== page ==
A longtime part of The Mile High City's multicultural mix, the Latino, Hispanic and Chicano community has made its mark on Denver in countless ways.
Por ejemplo: the Latino arts scene is among the most active and vibrant in the U.S., as innovative and imaginative Denverites create massive murals, traditional crafts and artistic masterpieces. Here's a broad overview of just a few of the happening spots in Denver's Latino arts world.
One of the most exciting neighborhoods in Denver is the Art District on Santa Fe, where dozens of unique galleries, shops and restaurants can be found. The district is home to many Latino-centric locales, including the Museo de Las Americas and the Chicano Humanities and Art Council (CHAC). The best time to check out all the Arts District has to offer is the First Friday celebration, held every first Friday of the month, during which the galleries stay open late for a festive, street party-like event.
Museo de Las Americas (861 Santa Fe Dr.) is a perfect spot to begin your explorations of Latino Denver. This fascinating location is the only museum in the region devoted exclusively to Latino culture. Taking a Pan American approach to its exhibits, the Museo ambitiously covers a lot of ground, as it collects, preserves, and interprets the art, history, and cultures of the Americas from ancient times to the present. Located in the heart of the Art District on Santa Fe, the Museo was founded in 1991 and boasts an ever-changing selection of exhibits, not to mention a wide array of educational offerings. Experience the museum during Cultural First Fridays every month, when admission is FREE from 5 pm to 9 pm.
For more than 25 years, the Chicano Humanities and Art Council (222 Santa Fe Dr.) has been showcasing Denver's extensive community of Chicano artists, artisans, and activistas. CHAC regularly exhibits locally and nationally recognized artists in the gallery and in the gift shop known as La Tiendita ("the store"). The gallery usually offers two shows each month by local visual art exhibits and performances by area musicians, actors, dancers, writers and poets. There's always something going on at CHAC, but some popular annual events include the Members Season Opener in January, Santos & Crosses in August, El Dia De Los Muertos in November and the Luminarias de la Guadalupe & Christmas Mercado in December. And if you've got kids, definitely take them to CHAC's Cookies y Leche Workshop, held every third Saturday of each month. Each session offers kids a hands-on educational art projects along with refreshments. Classes are lead by CHAC member artists and include seasonal hands-on projects such as Christmas ornaments, Valentines hearts, and Calaveras "Sugar Skulls" - a traditional Mexican ornament/treat used for El Dia de los Muertos (Day of the Dead).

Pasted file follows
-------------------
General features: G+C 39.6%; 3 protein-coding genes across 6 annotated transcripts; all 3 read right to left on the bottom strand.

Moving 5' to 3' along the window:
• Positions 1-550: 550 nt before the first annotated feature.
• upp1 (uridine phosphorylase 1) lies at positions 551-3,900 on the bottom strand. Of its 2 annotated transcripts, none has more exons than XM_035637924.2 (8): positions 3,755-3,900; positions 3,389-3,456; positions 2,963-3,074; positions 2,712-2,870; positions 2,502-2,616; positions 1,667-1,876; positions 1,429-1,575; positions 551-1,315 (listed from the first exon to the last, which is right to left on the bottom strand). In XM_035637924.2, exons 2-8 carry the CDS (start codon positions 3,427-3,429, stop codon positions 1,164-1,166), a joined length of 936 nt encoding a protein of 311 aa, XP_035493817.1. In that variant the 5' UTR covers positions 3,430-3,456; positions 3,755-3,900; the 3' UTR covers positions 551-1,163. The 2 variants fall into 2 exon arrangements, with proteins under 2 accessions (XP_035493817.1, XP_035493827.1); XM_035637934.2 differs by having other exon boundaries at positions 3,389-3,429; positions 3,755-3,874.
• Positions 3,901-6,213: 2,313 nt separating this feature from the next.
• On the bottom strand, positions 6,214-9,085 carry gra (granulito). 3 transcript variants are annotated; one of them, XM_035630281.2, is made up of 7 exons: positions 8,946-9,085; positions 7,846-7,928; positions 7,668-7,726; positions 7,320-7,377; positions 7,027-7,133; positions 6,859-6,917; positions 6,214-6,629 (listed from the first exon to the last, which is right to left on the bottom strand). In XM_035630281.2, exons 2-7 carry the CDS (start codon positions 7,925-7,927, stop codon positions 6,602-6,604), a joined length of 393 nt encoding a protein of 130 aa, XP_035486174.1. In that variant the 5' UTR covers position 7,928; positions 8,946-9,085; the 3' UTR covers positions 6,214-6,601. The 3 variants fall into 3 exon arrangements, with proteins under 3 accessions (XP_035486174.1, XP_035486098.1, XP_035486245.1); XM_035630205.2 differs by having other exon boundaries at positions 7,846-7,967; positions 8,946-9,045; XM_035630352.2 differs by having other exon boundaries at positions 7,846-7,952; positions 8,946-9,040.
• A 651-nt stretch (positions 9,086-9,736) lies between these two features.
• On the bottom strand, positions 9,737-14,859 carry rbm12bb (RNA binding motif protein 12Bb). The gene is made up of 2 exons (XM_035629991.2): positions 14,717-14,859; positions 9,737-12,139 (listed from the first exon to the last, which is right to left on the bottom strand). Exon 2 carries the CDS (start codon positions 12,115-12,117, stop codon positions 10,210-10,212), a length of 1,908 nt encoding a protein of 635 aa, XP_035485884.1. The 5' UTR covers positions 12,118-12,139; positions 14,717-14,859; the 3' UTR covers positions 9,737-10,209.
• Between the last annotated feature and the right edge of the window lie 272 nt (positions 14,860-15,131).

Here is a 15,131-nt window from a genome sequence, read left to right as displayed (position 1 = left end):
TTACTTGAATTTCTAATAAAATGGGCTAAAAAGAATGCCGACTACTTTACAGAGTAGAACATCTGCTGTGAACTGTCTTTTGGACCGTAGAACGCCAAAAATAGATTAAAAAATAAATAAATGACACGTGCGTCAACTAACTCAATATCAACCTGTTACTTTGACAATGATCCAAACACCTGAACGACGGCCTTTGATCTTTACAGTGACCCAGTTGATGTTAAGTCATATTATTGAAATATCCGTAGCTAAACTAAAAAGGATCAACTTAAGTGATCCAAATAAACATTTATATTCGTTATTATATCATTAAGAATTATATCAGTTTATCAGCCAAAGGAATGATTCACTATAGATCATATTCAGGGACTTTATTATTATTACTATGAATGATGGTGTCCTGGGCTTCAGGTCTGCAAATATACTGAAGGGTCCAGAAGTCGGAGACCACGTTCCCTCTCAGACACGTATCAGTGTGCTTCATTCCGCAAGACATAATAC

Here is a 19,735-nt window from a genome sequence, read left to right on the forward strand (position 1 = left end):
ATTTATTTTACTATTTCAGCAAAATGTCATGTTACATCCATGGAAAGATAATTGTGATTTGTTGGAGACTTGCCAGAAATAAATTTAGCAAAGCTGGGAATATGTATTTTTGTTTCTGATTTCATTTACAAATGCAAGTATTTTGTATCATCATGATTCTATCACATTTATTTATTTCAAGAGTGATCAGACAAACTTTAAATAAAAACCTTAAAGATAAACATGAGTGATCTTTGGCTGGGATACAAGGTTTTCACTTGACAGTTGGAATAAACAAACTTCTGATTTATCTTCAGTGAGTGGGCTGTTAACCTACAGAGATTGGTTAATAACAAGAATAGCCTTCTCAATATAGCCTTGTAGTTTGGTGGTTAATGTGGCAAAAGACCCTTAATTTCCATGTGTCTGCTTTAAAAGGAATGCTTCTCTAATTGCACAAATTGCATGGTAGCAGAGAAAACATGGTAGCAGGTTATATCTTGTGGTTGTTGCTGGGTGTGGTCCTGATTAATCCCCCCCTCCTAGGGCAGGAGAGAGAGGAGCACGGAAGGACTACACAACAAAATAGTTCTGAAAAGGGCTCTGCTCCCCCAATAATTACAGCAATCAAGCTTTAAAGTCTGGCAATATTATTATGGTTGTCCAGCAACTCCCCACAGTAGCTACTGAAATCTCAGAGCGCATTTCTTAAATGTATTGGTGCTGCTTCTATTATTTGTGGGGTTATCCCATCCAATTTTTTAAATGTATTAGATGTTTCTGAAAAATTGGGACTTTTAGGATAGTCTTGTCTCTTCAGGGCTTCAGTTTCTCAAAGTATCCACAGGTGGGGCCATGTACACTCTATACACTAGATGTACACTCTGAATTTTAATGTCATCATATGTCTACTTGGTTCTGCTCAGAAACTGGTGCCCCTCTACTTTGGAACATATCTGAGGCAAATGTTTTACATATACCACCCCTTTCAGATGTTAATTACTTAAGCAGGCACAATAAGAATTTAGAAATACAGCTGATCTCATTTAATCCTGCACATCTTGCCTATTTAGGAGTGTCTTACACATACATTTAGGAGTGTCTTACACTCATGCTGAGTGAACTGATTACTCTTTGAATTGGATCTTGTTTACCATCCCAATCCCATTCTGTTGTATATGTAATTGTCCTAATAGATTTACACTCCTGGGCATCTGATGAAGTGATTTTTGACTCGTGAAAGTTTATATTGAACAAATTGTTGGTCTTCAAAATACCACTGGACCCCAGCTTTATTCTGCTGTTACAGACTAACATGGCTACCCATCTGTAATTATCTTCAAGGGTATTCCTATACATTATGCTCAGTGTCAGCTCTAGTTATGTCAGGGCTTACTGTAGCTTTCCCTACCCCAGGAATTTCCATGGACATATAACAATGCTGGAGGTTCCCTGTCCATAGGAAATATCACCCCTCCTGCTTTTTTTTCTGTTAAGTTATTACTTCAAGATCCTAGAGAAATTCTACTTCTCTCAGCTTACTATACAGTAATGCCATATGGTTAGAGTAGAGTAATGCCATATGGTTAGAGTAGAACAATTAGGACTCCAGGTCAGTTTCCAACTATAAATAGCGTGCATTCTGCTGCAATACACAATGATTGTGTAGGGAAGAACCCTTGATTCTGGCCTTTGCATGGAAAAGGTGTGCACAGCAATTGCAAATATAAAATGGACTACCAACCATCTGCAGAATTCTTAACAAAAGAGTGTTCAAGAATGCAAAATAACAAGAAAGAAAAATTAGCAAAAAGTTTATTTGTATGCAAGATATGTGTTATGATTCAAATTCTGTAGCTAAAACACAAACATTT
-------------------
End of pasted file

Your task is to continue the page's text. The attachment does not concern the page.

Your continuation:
Over at the renowned Denver Art Museum (100 W. 14th Ave. Pkwy.) check out the amazing New World department, where you'll view an amazing collection covering stylistic movements from all geographic areas and cultures of Latin America.
Of course, some of the best Denver Chicano art isn't confined to the interiors of museums and galleries. All over the city, you'll encounter brilliantly colorful murals created by Chicano artists that illustrate the hopes, history and struggles of the city's Latino community. A few of Denver's best Chicano murals include Emmanuel Martinez's Confluent Peoples (at the entrance to Confluence Park at intersection of Cherry Creek and South Platte River) and La Alma (in the heart of Denver's west side); Carlota Espinosa's Pasado, Presente y Futuro at the Denver Public Library's Byers Branch (675 Santa Fe Dr.) and Escuela Tlateloco (2949 N. Federal Blvd.); and, Leo Tanguma's Peace and Harmony with Nature, located in Denver Airport's main concourse. These are the kinds of massive pieces that simply have to be seen in person; do yourself a favor and discover these amazing works while you're here in Denver.